Every day in Australia, through spinal cord injury, one life is changed forever.

There are currently approximately 12,000 recorded cases of spinal cord injury in Australia. Each year there are an estimated 300 - 400 new incidents reported. The impacts of spinal cord injury are usually life-long and devastating.

Research into finding a cure for paralysis has been undertaken across the world for decades. There have been many dead ends, many partial discoveries and a lot of hope. But now, the pathway to ending paralysis is illuminated.

The potential answer? Taking a special type of cell from a patient’s olfactory (sense of smell) system, and transplanting it into the spinal cord injury site.

A world first Phase I clinical trial led by scientists at the Eskitis Institute, Griffith University, in 2002 demonstrated that the therapy is safe for use in humans. That trial led to a recent human trial by British/Polish researchers that demonstrated that restoration of function after severing of the human spinal cord is indeed possible. In this study, a mix of olfactory ensheathing cells and fibroblasts together with a nerve bridge were transplanted into the injured spinal cord. Within 6-12 months after transplantation, the patient, who had been paralysed for several years prior to the treatment, regained some motor function of his legs, bladder control, and sensation.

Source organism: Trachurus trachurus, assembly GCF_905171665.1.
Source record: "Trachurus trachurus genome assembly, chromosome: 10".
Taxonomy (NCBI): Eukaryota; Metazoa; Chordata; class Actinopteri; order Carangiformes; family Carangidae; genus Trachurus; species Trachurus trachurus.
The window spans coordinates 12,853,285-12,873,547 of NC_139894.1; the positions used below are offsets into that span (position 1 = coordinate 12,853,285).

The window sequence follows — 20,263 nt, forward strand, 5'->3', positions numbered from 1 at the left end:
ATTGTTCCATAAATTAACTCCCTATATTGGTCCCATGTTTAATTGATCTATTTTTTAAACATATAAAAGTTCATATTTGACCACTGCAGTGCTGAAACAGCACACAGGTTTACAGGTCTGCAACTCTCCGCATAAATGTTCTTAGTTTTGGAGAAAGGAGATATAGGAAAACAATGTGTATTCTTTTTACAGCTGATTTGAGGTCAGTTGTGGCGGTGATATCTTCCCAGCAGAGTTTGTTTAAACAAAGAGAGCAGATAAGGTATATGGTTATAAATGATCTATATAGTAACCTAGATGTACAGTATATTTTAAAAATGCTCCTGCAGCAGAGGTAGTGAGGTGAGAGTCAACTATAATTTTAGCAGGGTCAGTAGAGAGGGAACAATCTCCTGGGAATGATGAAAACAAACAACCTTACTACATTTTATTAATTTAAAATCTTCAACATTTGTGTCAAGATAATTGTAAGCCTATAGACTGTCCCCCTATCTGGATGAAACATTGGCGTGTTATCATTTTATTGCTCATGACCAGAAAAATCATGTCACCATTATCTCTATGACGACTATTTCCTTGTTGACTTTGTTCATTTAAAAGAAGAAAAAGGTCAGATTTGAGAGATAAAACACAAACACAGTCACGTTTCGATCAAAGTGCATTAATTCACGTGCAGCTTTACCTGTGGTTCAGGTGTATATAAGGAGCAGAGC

These exciting proof-of-principle results give hope that patients may regain function after spinal cord injury. What is now needed is to improve the transplantation therapy to make it more effective.

In partnership with the Perry Cross Spinal Research Foundation, the team at Griffith University’s Eskitis Institute for Drug Discovery is planning to undertake a clinical trial in 2018 to progress this journey and show that this therapy can further regenerate patients’ sensory and motor function.

The method used has the potential to result in the first real cure for spinal cord injury and will establish Griffith University and the Perry Cross Spinal Research Foundation as world-leaders in spinal cord injury treatment.

Please contact to learn more.

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